Surveys conducted by the Ghana Statistical Service (GSS) evidently show that the impact of the COVID-19 pandemic has exacerbated inequalities in employment and income and as a result, the poor are being burdened. Thus, the newly introduced taxes by the government should be revised in favour of more progressive tax policy measures as they are highly regressive.
The government may consider the rationalization of tax expenditures such as widespread exemptions and windfall taxes so as to steer the country through its recovery path.
Navigating through a crisis that has spared no one, especially the vulnerable and poor does not require an additional burden on these category of people. Thus, the government’s mid-year budget presentation that will be read in the next couple of days should capture these in order to ensure a more sustainable path to recovery.
The World Bank, UNCTAD and other Development Institutions indicate that the hardest-hit are the poor and vulnerable while the wealth portfolio of most of the rich/elite are unscathed and have even grown in leaps and bounds than during pre-pandemic times.
As a rule of thumb, for every fiscal consolidation path, the timing of the tax is as equally important as the composition of the tax. It is prudent and standard practice that while considering these, the existing economic conditions are taken into account.
Essentially, and where possible, fiscal consolidation should not be rushed, especially in situations where there is indication of economic weakness, but if so desperately required, consideration should be given to measures that are less likely to suppress demand.
Albeit, the government’s newly introduced taxes do not take into consideration these clear evidences, as they are regressive in nature. In the wake of the fiscal consolidation path outlined by the government during its 2021 budget in March, a host of tax policy measures were introduced as ‘reflex’ responses to get the economy on a path to recovery, yet within the short term, these taxes have rather worsened the plight of the poor.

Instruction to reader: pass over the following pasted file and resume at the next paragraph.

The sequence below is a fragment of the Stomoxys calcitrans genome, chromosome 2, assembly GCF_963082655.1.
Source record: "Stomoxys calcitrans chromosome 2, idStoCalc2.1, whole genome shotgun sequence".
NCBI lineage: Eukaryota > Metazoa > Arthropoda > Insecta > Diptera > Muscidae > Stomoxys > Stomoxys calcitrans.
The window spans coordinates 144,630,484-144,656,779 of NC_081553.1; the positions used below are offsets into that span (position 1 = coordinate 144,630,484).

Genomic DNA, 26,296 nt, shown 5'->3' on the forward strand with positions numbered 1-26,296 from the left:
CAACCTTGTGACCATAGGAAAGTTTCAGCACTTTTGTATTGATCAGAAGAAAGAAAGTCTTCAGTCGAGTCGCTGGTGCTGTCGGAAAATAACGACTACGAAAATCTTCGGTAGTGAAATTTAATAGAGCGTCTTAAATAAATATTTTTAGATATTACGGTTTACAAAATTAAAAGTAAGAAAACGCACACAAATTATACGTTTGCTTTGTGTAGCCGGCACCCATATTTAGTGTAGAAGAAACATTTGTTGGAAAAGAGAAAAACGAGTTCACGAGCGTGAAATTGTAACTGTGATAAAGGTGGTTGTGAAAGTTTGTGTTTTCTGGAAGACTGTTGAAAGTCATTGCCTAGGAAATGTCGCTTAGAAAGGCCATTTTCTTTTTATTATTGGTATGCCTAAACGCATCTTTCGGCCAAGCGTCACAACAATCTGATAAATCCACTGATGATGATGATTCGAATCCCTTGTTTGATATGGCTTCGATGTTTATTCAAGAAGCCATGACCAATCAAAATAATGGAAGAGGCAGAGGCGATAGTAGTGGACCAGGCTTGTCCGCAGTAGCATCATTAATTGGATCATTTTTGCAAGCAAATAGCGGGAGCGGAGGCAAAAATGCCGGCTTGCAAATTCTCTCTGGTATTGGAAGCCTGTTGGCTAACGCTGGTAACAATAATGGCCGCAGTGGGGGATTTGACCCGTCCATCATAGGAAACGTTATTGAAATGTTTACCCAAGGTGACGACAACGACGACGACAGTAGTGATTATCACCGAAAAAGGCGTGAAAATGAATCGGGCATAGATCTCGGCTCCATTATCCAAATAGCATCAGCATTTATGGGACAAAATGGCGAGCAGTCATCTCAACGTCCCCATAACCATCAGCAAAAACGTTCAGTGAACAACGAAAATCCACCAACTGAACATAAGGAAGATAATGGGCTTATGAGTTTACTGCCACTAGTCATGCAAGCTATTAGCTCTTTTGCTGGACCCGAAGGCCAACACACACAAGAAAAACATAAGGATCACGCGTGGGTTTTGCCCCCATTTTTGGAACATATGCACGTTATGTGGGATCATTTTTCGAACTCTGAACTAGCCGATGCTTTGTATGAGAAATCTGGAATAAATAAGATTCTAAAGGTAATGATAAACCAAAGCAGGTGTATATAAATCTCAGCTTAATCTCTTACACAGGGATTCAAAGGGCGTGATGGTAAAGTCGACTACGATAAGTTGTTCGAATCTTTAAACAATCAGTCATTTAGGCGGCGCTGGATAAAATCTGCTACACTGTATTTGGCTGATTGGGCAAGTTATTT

These taxes include a 1% COVID-19 Health Recovery Levy as well as the imposition of an Energy Sector Levy of 20 pesewas per litre of petrol/diesel and 18 pesewas per kg on Liquefied Petroleum Gas (LPG) and the imposition of a Sanitation and Pollution Levy of 10 pesewas per litre of petrol and diesel respectively.
Tax Policy Measures for consideration
Therefore, the government should rationalize its tax expenditures such as the widespread tax exemptions. Government’s policy choices in giving tax exemptions to certain sectors or goods and services undesiring of them have led to the paltry revenue collected every year.
Specifically, revenue cost of VAT exemptions and reduced rates in Ghana is 1.0 per cent of GDP. Meanwhile, Ghana’s revenue collection as a share of GDP is less than 15 per cent, one of the lowest in SSA.
Moreover, increment in taxes should target sectors that are considered as having fared well during the pandemic as that will have a smaller negative effect on demand rather than taxes on expenditure which are currently at play. These among others should be looked into.
In addition to the need for the government to reduce discretionary spending that can be avoided and would not add to the economy’s recovery in anyway, like the provision of car loans to MPs which has been approved by parliament compared with the disapproval of payment of fees for tertiary students who could not afford fee payments due to the pandemic’s economic effects.
Nonetheless, pursuing a tax policy that is burdensome to the poor in the context of the COVID-19 crisis should be replaced with a more progressive tax policy. Also, Government’s credibility concerning the use of tax revenues should be checked as this may undermine the possibility of preventing tax evasion and avoidance.